- The expense crunch: Network designers and engineers everywhere rolled their eyes when service providers like Sprint and Verizon announced their 4G networks (with some derisively ascribing them the moniker “FauxG”). Although these new systems will increase speeds when deployed, the International Telecommunication Union doesn’t consider them to be “4G speed.”
True 4G technology, with its all-IP packet switches and 1-Gbit/s data rates, requires a massive additional capital expenditure. Very few service providers can afford to uproot their entire existing networks. Instead, the mobile-backhaul segment provides the perfect opportunity to meet increased demand, improve network performance, and reduce expenditures for upgrade.
One effective strategy for optimizing mobile backhaul is to use session bandwidth optimizers (SBO-MBs). In fact, in field trials, SBO-MBs actually doubled a mobile service provider’s backhaul capacity (Fig. 2).
An SBO-MB is a standalone system that optimizes bandwidth in the backhaul segments of both asynchronous-transfer-mode (ATM) and IP-based streams. Because SBO-MBs are based on units placed within the current physical backhaul segment, they’re not as disruptive or costly as other alternatives for increasing bandwidth capacity.
SBO-MBs monitor and maintain the key performance indicators (KPIs) that measure mobile-backhaul infrastructure performance. These include delay, jitter, bit error rate, and availability. Following the suggested KPIs is critical to maintaining high subscriber quality of experience (QoE) and meeting service level agreements (SLAs) for voice and data services.
In addition, SBO-MBs leverage advanced bandwidth optimization, statistical multiplexing, and grooming techniques that typically double the capacity on backhaul links, leading to significantly increased speed for the end user. Moreover, this method preserves the quality and integrity of the original data traffic. By combining sophisticated optimization with quality-of-service (QoS) protection techniques, these devices can save on capital expenditures and operational expenditures for a mobile operator’s backhaul segment while boosting backhaul capacity.
At the input end, an SBO-MB optimizes 2G, 3G, native IP, or pulse-code-modulation (PCM) streams and transmits a combined optimized stream over time-division multiplexing (TDM) and/or Ethernet. At the other end of the backhaul segment—the radio network controller (RNC)/binary synchronous communications (BSC) site—a second SBO-MB receives the optimized stream, restores the original streams (2G, 3G, IP, or PCM), and delivers them to the RNC, BSC, or other networks as appropriate.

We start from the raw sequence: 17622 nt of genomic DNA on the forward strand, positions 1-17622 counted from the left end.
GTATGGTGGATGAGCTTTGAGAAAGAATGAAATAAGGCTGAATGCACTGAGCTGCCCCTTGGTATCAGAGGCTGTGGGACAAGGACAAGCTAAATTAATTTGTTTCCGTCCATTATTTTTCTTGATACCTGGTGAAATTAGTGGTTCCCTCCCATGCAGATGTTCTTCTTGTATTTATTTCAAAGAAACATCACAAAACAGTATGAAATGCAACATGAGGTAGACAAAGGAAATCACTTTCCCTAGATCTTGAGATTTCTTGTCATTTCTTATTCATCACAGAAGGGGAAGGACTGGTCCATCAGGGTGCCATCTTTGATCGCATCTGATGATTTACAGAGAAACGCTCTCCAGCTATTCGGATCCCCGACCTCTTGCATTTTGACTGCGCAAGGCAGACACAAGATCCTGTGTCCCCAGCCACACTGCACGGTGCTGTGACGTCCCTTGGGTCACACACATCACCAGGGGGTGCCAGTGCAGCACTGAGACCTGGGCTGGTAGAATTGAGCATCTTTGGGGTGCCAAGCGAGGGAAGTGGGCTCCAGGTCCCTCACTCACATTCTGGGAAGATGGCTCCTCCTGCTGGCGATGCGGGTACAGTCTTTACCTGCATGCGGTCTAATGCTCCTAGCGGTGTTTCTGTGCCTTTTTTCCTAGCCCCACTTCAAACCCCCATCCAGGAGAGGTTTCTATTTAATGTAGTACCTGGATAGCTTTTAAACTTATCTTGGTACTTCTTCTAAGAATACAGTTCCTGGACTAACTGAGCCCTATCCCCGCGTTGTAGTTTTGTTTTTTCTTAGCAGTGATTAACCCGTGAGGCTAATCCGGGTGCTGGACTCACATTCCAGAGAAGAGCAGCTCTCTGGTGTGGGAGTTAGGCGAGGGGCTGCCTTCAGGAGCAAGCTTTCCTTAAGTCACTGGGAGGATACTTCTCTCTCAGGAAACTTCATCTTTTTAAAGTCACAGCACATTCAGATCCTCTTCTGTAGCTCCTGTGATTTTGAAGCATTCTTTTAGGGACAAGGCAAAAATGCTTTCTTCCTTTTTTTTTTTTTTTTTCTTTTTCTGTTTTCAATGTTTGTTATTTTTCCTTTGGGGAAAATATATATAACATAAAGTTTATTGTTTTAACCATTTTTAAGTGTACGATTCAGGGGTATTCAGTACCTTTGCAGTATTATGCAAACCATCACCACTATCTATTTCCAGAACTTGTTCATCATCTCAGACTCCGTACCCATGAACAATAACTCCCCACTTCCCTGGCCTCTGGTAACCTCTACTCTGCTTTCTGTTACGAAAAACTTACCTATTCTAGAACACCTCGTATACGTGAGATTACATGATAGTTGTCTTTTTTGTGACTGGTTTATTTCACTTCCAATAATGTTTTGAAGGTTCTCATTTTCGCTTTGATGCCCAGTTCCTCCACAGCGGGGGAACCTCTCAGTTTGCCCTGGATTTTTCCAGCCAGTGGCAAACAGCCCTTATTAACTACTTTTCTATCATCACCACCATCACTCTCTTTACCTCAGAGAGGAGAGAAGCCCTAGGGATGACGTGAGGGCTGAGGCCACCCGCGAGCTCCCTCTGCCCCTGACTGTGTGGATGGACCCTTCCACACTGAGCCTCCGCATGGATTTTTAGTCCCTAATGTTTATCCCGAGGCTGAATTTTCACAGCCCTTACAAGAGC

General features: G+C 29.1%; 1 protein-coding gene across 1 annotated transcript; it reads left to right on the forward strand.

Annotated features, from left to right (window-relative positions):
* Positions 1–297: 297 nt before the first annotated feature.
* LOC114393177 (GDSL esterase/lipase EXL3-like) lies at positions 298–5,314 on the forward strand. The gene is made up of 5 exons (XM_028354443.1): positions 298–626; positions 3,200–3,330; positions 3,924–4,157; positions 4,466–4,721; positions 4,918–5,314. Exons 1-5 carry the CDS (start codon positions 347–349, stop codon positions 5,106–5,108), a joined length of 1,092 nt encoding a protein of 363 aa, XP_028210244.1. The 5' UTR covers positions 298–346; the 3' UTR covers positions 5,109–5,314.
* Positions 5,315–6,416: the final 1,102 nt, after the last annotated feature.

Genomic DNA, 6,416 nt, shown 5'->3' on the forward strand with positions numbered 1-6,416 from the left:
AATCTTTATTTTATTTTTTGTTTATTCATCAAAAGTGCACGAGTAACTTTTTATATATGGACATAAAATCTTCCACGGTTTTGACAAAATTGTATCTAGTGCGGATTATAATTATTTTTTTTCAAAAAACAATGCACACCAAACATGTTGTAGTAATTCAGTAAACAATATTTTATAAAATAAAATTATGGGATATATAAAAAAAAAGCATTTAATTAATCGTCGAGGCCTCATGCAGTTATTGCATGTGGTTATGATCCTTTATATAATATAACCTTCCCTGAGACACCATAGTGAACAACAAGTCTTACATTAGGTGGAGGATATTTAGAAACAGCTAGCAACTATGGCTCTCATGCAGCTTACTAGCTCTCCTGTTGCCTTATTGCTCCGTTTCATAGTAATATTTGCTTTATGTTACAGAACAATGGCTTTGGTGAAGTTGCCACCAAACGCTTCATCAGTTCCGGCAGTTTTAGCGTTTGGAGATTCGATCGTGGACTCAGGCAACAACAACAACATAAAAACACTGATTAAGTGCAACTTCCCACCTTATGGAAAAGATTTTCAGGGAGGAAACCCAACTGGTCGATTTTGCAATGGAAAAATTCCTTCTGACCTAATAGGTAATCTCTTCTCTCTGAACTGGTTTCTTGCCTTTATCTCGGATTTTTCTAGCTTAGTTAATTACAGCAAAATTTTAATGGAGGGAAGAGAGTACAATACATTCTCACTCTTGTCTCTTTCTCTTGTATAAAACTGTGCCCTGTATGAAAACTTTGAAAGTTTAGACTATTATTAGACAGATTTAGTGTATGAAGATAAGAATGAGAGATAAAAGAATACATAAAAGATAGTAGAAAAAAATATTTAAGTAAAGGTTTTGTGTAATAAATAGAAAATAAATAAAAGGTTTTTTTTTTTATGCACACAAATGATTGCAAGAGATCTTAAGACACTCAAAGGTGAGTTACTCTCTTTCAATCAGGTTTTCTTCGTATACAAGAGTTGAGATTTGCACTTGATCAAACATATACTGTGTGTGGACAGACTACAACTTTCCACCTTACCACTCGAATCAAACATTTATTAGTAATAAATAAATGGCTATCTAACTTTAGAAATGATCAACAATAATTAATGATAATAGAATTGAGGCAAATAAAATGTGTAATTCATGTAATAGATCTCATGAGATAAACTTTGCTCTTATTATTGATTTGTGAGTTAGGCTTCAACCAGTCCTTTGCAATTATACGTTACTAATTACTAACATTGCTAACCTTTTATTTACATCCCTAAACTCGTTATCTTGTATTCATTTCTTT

SBO-MBs also include Abis optimization for 2G networks, ATM and IP-based optimization for 3G networks, auto-detection of Abis and ATM-based streams, pseudo-wire capability (TDM services over IP, SAToP, CESoPSN), and timing over packets (TOPSync, IEEE1588v2, SyncE). TOPSync is extremely important for timing synchronization between the base transceiver station (BTS)/Node B and the BTS/RNC when they’re connected over a packet segment. That’s because the cell tower and the BSC/RNC must be in close synchronization for correct intercell handoffs that eliminate dropped calls.
Along with optimizing mobile streams, an SBO-MB can optimize PCM streams from TDM networks and native IP streams (from an IP-PBX, for example). SBO-MBs also offer other benefits:
- Wide range of deployment architectures: Support of numerous network topologies, including point-to-point (PTP), point-to-multi-point (PTMP), ring, drop-and-continue, and many others.
- Data-offload configuration: Overlay can be used to separate the 2G voice/data and 3G voice/signaling from the high-speed packet-access (HSPA) data-offload path.
- Carrier-grade reliability in a small footprint: Carrier-grade reliability comes in a 1 RU chassis, which leads to significant capital expenditure savings.
- Leading transmission standards: Support of various transmission technologies, including TDM, IP, and Ethernet. Support for multiprotocol label switching (MPLS) is planned.
The mobile landscape has changed dramatically over the past five years, and burgeoning consumer demands for new services will continue that pattern. Service providers and network designers must respond quickly, and cost-effectively, to augment network capacity while maintaining a high quality of experience for end users (and ultimately gain a competitive advantage)
Session bandwidth optimizers make that possible. They provide a cost-effective option for increasing capacity on a mobile network by optimizing the backhaul segment. Not only do they offer services that encourage customer retention as well as attract new customers, but more importantly, they deliver the additional bandwidth to service this growing number of subscribers.